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George Padgett From the Departments of Human Genetics (Brewer, Dick, Yuzbasiyan-Gurkan) and Internal Medicine (Brewer), University of Michigan, Ann Arbor, MI (48109-0618), and from the Departments of Small Animal Clinical Sciences (Schall, Yuzbasiyan-Gurkan), Pathology (Mullaney, Padgett), and Radiology (Thomas), College of Veterinary Medicine, Michigan State University, Lansing, MI (48824-1314).

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Summary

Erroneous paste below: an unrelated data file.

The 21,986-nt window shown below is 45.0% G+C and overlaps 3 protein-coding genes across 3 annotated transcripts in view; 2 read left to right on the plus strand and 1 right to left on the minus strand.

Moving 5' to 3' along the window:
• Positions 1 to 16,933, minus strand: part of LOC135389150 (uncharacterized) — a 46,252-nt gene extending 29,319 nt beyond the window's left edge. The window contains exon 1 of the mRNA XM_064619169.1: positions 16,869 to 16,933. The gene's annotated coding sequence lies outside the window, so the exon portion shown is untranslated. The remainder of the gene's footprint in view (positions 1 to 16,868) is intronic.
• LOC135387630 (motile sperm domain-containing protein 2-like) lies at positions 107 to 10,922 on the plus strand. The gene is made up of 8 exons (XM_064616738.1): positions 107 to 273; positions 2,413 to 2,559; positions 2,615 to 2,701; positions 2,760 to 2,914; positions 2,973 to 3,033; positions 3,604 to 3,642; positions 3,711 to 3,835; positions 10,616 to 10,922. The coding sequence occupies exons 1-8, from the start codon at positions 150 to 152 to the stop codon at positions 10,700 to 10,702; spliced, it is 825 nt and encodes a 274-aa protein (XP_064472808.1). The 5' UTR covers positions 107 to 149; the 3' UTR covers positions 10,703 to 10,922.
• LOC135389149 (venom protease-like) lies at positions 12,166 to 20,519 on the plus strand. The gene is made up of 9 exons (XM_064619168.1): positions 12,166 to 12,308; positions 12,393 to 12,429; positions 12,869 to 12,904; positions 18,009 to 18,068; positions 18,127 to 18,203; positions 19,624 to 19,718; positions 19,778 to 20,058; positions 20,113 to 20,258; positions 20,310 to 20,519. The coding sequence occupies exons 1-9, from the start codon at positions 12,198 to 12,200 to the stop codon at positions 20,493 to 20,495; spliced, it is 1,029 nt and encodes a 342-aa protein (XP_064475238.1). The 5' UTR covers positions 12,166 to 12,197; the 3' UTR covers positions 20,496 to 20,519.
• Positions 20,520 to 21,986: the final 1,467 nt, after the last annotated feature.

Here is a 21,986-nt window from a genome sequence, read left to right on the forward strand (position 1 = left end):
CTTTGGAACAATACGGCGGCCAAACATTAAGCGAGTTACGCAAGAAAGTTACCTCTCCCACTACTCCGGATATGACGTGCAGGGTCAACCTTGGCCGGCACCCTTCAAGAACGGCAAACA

Zinc acetate was used for the treatment and prophylaxis of hepatic copper toxicosis in 3 Bedlington Terriers and 3 West Highland White Terriers. Two dogs of each breed were treated for 2 years, and 1 of each breed for 1 year. A dosage of 200 mg of elemental zinc per day was required to achieve therapeutic objectives related to copper, which included a doubling of plasma zinc concentration to 200 μg/dl and a suppression of oral 64 copper absorption. The dosage was later reduced to 50 to 100 mg/day to avoid an excessive increase in plasma zinc concentration. The preliminary clinical results were good. Three dogs had mild to moderate active liver disease and high liver copper concentrations at the time of initiation of zinc administration. Biopsy of the liver 2 years later revealed a reduction in hepatitis and copper concentrations. One other dog without active hepatitis also had a reduction in hepatic copper concentrations over a 2-year period. All 6 dogs have done well clinically. On the basis of these findings, we believe zinc acetate to be an effective and nontoxic treatment for copper toxicosis in dogs.